Questions A Powerful Method For Helping Learners Learn, and "Go Deeper" By Robert Bacal
The use of questions in instruction (The Socratic Method) is one of the most powerful and flexible methods for helping people learn in teaching and training classrooms, because it takes advantage of the "live" interactions between one person and another, and "engages" students in THINKING, when done properly.
Tips For Effective Use Of The Socratic Method
- Keep your use of closed-ended questions to a minimum. Closed-ended questions are those that require a short, specific answer: (i.e. yes, or no). Use close- ended questions to START a questioning interaction with a student, then move to open-ended questions that push students to think more deeply.
- Easy, closed ended questions, because they tend to be easier to answer, are good for encouraging the shy, or less vocal participants to enter the discussion, since they are less intimidating.
- Questions work best as part of a sequence with each "follow-up" question pushing the individual to think further or elaborate on his or her answer. Use questions to initiate a conversation with the learner.
- In a group setting, use follow-up questions to spread the interaction to others in the group. For example, you can ask another learner if he or she agrees with the first student's response, then ask him or her for elaboration based on the response.
- Instead of throwing out a question to the entire group, TARGET the question to an individual. So, instead of saying: "Does anyone know what..?, a better form is "Jan, do you know what...".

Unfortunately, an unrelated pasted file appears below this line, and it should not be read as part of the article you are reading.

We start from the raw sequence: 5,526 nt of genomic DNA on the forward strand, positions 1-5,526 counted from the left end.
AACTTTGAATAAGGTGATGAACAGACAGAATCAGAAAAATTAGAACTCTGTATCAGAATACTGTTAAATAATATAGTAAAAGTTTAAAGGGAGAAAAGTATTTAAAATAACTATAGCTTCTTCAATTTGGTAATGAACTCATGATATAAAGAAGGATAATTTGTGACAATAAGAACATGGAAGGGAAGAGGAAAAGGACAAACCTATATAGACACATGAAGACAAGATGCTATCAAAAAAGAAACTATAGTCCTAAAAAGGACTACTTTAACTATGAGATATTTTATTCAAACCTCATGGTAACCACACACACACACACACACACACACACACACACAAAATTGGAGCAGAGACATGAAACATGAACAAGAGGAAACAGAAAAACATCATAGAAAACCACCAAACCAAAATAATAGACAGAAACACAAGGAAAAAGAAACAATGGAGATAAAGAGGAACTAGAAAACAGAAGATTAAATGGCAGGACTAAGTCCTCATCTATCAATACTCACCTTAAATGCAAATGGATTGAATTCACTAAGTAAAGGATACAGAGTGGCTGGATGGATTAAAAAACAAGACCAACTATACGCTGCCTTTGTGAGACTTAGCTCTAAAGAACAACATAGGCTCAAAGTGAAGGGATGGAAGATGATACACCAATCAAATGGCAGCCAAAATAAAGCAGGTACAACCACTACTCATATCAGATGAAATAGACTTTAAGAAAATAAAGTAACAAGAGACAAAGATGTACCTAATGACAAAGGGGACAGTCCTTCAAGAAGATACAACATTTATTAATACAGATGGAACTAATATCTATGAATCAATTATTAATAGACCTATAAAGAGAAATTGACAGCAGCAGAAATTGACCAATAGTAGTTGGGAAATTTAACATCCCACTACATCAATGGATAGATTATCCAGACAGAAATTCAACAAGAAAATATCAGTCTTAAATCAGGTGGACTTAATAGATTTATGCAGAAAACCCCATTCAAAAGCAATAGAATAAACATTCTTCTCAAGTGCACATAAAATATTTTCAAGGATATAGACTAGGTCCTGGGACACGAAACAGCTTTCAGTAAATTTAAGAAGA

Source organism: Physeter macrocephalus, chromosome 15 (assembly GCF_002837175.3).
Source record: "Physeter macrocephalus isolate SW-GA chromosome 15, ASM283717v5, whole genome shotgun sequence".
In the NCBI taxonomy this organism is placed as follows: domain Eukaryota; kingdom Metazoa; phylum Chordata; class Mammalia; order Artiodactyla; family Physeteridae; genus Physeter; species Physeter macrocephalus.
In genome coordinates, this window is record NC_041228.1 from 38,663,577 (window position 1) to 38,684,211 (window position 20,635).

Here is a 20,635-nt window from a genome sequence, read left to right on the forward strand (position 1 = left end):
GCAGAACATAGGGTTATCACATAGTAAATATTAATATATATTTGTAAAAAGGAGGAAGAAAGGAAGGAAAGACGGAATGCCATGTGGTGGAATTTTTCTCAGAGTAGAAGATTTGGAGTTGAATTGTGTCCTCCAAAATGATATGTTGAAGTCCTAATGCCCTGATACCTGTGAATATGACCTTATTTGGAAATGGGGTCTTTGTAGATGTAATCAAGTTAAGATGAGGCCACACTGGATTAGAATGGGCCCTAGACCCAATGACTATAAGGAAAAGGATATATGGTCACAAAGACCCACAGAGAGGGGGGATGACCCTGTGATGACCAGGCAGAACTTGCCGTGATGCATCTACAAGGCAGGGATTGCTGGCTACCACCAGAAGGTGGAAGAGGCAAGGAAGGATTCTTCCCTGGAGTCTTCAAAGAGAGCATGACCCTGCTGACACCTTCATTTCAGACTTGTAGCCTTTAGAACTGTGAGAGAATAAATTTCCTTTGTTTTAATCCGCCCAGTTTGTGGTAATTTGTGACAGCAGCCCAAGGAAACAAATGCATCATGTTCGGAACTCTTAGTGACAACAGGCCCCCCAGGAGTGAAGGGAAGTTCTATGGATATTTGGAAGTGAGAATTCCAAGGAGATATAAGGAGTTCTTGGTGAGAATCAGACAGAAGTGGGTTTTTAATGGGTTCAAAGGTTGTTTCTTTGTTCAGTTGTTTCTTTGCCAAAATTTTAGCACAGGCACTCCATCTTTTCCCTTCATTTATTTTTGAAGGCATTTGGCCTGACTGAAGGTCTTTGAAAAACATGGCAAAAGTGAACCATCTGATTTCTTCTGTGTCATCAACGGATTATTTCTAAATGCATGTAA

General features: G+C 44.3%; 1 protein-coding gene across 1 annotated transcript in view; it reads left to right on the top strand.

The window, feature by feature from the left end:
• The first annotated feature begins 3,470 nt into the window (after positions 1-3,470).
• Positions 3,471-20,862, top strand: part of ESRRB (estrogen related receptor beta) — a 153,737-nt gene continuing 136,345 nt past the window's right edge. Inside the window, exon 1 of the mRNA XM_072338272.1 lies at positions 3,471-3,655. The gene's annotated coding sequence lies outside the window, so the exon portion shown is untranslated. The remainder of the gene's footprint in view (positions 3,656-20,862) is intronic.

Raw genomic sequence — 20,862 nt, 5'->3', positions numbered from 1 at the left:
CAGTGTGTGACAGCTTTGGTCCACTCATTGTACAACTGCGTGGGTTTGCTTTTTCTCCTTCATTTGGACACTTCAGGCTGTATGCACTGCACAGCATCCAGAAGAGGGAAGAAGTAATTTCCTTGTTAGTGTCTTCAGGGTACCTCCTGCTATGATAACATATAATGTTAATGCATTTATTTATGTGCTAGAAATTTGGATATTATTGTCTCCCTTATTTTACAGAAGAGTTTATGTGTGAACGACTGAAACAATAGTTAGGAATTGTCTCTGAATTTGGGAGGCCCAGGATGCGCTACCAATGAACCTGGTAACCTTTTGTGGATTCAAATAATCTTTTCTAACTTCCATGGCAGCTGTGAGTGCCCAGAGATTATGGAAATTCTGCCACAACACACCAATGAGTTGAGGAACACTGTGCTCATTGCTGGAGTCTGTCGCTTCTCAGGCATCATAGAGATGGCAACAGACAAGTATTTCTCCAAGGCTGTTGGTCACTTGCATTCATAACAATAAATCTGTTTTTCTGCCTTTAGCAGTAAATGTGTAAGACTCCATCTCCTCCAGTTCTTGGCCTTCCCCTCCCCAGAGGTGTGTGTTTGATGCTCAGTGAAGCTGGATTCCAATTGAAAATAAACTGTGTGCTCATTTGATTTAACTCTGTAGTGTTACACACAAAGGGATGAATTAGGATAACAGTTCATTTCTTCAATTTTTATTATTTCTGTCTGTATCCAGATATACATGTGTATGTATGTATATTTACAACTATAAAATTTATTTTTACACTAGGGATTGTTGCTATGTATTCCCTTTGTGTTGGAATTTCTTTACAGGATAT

- Target with the person's name BEFORE the question. The reason is that you want to alert the person that a question is coming for him or her. Remember the point is NOT to catch someone not paying attention, but to encourage thinking and involvement.
- If you are in the habit of using "rhetorical questions" (questions you don't actually expect an answer to), stop now. If you use too many questions and don't actually solicit answers, learners will stop paying attention to the questions, once they realize you aren't really asking a question.
- Use questions to break up your lectures. While lectures often get a bum rap as boring, you can completely change the dynamics by using questions to get people in the group involved and using critical thinking. Basically, questions turn lectures into two way communication and create learner engagement.
- Tailor the difficulty level of questions to the skill and knowledge levels of the individuals in the group. For students more advanced, ask and target more difficult questions that require more sophisticated thinking. For those that are less able, use easier questions.
Remember that you want students to be able to get to the answers correctly -- engineering success. That's why you individualize and target questions.
- NEVER use questions to embarrass a person in the group. Ever. Some teachers and trainers use questions to catch someone not paying attention. Not only is that passive-aggressive, but it shuts down interactions, and creates an environment that is hostile to learning.
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